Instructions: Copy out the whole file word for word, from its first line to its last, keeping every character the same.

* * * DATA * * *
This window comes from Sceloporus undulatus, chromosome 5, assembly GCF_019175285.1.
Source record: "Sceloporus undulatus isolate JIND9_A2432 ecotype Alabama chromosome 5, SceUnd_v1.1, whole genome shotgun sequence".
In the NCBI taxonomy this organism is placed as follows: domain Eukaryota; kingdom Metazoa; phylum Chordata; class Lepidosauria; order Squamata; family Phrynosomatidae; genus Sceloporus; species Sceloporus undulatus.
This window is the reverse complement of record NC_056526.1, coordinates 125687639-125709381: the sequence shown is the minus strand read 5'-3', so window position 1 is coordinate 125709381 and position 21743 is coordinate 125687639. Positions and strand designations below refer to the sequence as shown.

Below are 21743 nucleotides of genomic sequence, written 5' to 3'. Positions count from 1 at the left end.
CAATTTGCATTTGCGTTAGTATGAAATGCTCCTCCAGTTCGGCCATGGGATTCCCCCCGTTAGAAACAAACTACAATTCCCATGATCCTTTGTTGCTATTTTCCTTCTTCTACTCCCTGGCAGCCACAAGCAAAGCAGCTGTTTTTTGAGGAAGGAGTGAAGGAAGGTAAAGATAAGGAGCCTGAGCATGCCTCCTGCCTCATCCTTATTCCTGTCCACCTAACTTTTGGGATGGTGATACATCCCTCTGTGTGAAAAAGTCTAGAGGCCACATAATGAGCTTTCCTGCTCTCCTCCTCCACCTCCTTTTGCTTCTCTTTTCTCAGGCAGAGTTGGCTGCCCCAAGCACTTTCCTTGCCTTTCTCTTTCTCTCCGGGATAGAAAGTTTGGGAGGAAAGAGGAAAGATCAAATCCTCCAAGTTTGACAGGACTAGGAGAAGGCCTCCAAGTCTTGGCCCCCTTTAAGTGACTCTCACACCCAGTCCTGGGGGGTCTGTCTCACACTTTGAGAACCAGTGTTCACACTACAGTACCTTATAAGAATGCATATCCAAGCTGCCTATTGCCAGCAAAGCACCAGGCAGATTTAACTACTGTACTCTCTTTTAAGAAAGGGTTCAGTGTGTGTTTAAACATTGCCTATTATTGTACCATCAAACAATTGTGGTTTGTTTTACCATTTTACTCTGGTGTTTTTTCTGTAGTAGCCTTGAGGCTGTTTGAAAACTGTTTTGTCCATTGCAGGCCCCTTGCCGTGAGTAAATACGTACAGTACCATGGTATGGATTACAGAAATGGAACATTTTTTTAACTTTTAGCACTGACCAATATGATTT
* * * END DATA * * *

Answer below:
This window comes from Sceloporus undulatus, chromosome 5, assembly GCF_019175285.1.
Source record: "Sceloporus undulatus isolate JIND9_A2432 ecotype Alabama chromosome 5, SceUnd_v1.1, whole genome shotgun sequence".
In the NCBI taxonomy this organism is placed as follows: domain Eukaryota; kingdom Metazoa; phylum Chordata; class Lepidosauria; order Squamata; family Phrynosomatidae; genus Sceloporus; species Sceloporus undulatus.
This window is the reverse complement of record NC_056526.1, coordinates 125687639-125709381: the sequence shown is the minus strand read 5'-3', so window position 1 is coordinate 125709381 and position 21743 is coordinate 125687639. Positions and strand designations below refer to the sequence as shown.

Below are 21743 nucleotides of genomic sequence, written 5' to 3'. Positions count from 1 at the left end.
CAATTTGCATTTGCGTTAGTATGAAATGCTCCTCCAGTTCGGCCATGGGATTCCCCCCGTTAGAAACAAACTACAATTCCCATGATCCTTTGTTGCTATTTTCCTTCTTCTACTCCCTGGCAGCCACAAGCAAAGCAGCTGTTTTTTGAGGAAGGAGTGAAGGAAGGTAAAGATAAGGAGCCTGAGCATGCCTCCTGCCTCATCCTTATTCCTGTCCACCTAACTTTTGGGATGGTGATACATCCCTCTGTGTGAAAAAGTCTAGAGGCCACATAATGAGCTTTCCTGCTCTCCTCCTCCACCTCCTTTTGCTTCTCTTTTCTCAGGCAGAGTTGGCTGCCCCAAGCACTTTCCTTGCCTTTCTCTTTCTCTCCGGGATAGAAAGTTTGGGAGGAAAGAGGAAAGATCAAATCCTCCAAGTTTGACAGGACTAGGAGAAGGCCTCCAAGTCTTGGCCCCCTTTAAGTGACTCTCACACCCAGTCCTGGGGGGTCTGTCTCACACTTTGAGAACCAGTGTTCACACTACAGTACCTTATAAGAATGCATATCCAAGCTGCCTATTGCCAGCAAAGCACCAGGCAGATTTAACTACTGTACTCTCTTTTAAGAAAGGGTTCAGTGTGTGTTTAAACATTGCCTATTATTGTACCATCAAACAATTGTGGTTTGTTTTACCATTTTACTCTGGTGTTTTTTCTGTAGTAGCCTTGAGGCTGTTTGAAAACTGTTTTGTCCATTGCAGGCCCCTTGCCGTGAGTAAATACGTACAGTACCATGGTATGGATTACAGAAATGGAACATTTTTTTAACTTTTAGCACTGACCAATATGATTT